Caitlyn Jenner became the most famous transgender woman in the world following an interview published in Vanity Fair (2). The Vanity Fair website saw 11.6 million visits curious about the former Olympic athlete. Though Jenner publicly shared her gender identity, many transgender Americans do not-12% of gender non-conforming adults said they had never told anyone about their gender identity. Jenner's "coming out" has and will likely continue to draw increasing attention to gender dysphoria. In Arizona, the Tucson VA recently established a transgender clinic (3).

5. Ebola

Two years after the beginning of an Ebola outbreak in West Africa, the virus continues to strike fear in the US. The Ebola outbreak sickened more than 28,630 people and killed at least 11,300, according to the World Health Organization (4). While the epidemic subsided in 2015, the virus has never completely gone away. The only Ebola cases today are in Liberia, a nation twice declared "Ebola free" suggesting that eliminating Ebola may be difficult.

4. Terrorism in San Bernardino

Multiple terror attacks have occurred in far off places like Afghanistan and Paris, but terror was brought to the Southwest in 2015 by 2 terrorists who killed 14 at a holiday party earlier in December in San Bernardino, California (5). The attack generated concern about emergency preparedness and will likely generate training for triaging and care of multiple gunshot victims.

3. Vaccines

A measles outbreak that started at Disneyland spread to 117 people earlier this year and changed the national conversation about vaccinations (1). The outbreak also drew attention to Disneyland's Orange County where a relatively large percentage of the population is not vaccinated. The outbreak spurred California and Vermont to strengthen their school vaccine laws. Vermont repealed its "personal belief" exemption, which allowed unvaccinated children to attend school if their parents objected to vaccines for philosophical reasons. California went even further, putting an end to both personal belief and religious exemptions.

2. Opioids

Deaths from opioid drug overdoses have hit an all-time record in the U.S., rising 14 percent in just one year (6). More than 47,000 people died from these drug overdoses last year according to the CDC. Concomitant with the introduction of the pain scale as the "fifth" vital sign and continued criticism of doctors for undertreating pain, prescription opioid sales have quadrupled in the US since 1999. The CDC announced that it will issue guidelines to reduce opioid overdoses and prescribing.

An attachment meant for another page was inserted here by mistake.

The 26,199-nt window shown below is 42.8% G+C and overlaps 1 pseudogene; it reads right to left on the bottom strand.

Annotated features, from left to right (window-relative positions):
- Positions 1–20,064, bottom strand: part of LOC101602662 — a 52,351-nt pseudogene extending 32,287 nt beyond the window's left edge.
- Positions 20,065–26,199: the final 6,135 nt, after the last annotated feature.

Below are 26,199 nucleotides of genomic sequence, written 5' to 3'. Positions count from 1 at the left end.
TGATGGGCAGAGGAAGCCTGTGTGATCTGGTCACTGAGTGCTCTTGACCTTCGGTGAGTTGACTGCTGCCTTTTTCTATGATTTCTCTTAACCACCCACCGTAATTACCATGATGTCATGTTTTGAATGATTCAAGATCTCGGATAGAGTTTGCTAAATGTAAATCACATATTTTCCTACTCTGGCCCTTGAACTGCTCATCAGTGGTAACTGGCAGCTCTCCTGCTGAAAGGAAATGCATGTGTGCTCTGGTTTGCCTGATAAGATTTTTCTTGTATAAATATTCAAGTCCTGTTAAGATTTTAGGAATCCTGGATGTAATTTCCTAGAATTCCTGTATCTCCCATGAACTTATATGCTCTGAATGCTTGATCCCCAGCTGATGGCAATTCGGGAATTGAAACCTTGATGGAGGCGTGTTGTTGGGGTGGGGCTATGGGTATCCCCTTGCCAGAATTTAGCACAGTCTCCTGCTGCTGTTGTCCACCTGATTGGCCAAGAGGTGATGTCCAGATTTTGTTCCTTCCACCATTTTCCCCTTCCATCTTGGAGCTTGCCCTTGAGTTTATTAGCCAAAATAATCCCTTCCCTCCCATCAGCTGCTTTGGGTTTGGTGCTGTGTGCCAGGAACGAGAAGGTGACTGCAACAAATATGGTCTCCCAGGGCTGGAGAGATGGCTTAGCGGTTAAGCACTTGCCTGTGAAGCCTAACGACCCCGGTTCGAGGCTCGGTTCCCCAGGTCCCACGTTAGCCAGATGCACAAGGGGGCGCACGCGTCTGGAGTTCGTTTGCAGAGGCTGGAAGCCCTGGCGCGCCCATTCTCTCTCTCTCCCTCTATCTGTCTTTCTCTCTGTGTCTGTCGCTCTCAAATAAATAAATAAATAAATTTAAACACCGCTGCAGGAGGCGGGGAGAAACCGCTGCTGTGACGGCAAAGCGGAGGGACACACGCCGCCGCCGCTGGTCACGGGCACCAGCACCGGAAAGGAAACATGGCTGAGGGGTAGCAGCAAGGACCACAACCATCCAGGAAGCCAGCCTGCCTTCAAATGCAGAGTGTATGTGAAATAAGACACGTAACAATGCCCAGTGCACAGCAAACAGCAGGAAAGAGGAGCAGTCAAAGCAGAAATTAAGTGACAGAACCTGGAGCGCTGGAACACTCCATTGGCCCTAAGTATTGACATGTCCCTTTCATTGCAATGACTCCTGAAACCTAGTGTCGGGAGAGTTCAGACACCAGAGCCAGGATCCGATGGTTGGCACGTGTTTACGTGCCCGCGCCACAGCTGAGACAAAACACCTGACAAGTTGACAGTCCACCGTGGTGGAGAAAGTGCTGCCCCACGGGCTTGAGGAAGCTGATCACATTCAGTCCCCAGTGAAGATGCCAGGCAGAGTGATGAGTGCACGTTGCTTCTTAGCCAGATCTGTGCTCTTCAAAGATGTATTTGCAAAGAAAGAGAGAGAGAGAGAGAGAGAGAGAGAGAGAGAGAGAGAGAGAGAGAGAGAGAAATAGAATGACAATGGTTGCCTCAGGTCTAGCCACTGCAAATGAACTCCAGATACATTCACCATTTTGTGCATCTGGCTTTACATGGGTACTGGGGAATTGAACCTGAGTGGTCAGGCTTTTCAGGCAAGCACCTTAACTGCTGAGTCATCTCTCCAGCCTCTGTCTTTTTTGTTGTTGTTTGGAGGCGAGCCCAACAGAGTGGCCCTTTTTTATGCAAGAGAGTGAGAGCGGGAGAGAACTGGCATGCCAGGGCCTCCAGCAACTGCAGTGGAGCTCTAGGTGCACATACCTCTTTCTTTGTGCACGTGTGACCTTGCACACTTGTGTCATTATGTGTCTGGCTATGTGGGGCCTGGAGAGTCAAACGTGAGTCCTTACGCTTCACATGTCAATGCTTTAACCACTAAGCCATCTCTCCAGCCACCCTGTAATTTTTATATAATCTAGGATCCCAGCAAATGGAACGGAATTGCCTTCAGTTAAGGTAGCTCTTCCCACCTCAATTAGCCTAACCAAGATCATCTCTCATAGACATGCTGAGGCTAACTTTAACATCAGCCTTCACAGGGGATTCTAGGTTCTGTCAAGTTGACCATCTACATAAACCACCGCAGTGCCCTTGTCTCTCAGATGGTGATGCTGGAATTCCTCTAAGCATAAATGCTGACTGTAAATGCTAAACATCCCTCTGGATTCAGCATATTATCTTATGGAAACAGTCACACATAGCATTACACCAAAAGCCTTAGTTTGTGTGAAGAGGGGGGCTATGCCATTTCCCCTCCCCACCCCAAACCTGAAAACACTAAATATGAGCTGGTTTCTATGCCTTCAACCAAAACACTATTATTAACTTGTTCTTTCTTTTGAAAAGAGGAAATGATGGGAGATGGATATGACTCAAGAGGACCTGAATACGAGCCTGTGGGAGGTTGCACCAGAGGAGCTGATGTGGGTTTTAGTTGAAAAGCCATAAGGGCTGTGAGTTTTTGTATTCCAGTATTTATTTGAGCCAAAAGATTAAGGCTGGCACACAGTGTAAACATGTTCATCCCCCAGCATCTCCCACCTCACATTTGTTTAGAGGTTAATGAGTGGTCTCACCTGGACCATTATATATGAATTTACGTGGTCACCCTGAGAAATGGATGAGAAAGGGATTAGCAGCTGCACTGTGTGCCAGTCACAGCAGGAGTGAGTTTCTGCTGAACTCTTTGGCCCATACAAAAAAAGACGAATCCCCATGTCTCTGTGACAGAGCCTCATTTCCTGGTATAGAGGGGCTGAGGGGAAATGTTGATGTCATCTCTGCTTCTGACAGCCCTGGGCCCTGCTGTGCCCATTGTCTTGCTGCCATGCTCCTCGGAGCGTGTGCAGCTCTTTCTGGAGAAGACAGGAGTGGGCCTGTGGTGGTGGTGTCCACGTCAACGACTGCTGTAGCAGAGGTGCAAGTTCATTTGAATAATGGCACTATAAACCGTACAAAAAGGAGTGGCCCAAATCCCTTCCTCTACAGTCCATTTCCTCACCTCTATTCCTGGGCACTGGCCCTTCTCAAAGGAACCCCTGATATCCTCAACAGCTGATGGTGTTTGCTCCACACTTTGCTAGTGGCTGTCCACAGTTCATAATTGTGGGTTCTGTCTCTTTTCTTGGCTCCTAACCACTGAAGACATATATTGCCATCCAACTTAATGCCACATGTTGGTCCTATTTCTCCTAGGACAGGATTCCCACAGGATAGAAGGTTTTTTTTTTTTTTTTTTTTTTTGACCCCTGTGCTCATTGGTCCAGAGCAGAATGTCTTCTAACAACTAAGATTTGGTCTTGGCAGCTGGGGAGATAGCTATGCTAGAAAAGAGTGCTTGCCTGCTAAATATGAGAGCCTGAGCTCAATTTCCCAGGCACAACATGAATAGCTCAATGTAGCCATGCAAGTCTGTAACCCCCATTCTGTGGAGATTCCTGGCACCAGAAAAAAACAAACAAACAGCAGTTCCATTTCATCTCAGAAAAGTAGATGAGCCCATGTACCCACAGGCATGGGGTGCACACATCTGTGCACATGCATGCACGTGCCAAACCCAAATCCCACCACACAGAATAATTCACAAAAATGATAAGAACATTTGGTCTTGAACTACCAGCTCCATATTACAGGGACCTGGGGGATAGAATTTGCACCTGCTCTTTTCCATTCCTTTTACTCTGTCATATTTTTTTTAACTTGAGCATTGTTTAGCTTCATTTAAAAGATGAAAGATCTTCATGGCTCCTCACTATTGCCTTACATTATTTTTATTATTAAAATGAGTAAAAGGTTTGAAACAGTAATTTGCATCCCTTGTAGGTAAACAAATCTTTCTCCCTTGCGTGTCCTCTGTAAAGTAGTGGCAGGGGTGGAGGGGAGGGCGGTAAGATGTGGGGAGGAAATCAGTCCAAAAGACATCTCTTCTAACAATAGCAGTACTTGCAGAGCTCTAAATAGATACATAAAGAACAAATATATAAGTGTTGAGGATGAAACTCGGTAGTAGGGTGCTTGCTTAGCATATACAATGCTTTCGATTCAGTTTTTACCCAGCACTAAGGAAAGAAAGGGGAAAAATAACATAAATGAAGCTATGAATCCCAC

1. Prescription Drug Prices

Concern over high drug costs has been building for years. Prices for cancer drugs often exceed $100,000 a year and Gilead priced its breakthrough hepatitis C drug at $84,000 for a 12-week treatment (4). Outrage over drug prices boiled over in 2015 when Turing Pharmaceuticals purchased the rights to pyrimethamine and immediately hiked the price from $13.50 a pill to $750 a pill. Pyrimethamine (Daraprim®) is a medication used for protozoal infections such as Toxoplasma gondii, an infection usually seen in AIDS patients. An October poll from the Kaiser Family Foundation found that 77% of those surveyed said that drug prices should be a top priority for Congress and the White House should and 63% favored government action to lower prescription drug prices.

Richard A. Robbins, MD

Editor, SWJPCC


  1. Reddy S. Year in review: top 10 health issues of 2015. Wall Street Journal. December, 29, 2015. Available at: (accessed 12/31/15).
  2. Chalabi M. 2015: the top news stories of the year in numbers. The Guardian. December 28, 2015. Available at: (accessed 12/31/15).
  3. Transgender services. Available at: (accessed 12/31/15).
  4. Szabo L. That $750 pill and more: 2015's top health stories. USA Today. December 15, 2015. Available at: (accessed 12/31/15).
  5. Domonoske C. San Bernardino shootings: what we know, one day after. NPR. December 3, 2015. Available at: (accessed 12/31/15).
  6. Siegel R. Draft of CDC's new prescribing guidelines stirs debate. NPR. December 29, 2015. Available at: (accessed 12/31/15).

Cite as: Robbins RA. Top medical news stories 2015. Southwest J Pulm Crit Care. 2015;11(6):285-6. doi: PDF


2014's Top Southwest Medical Stories

The end of the year has traditionally been a time to reflect on the top stories of the year. Here's our list of the top local medical stories.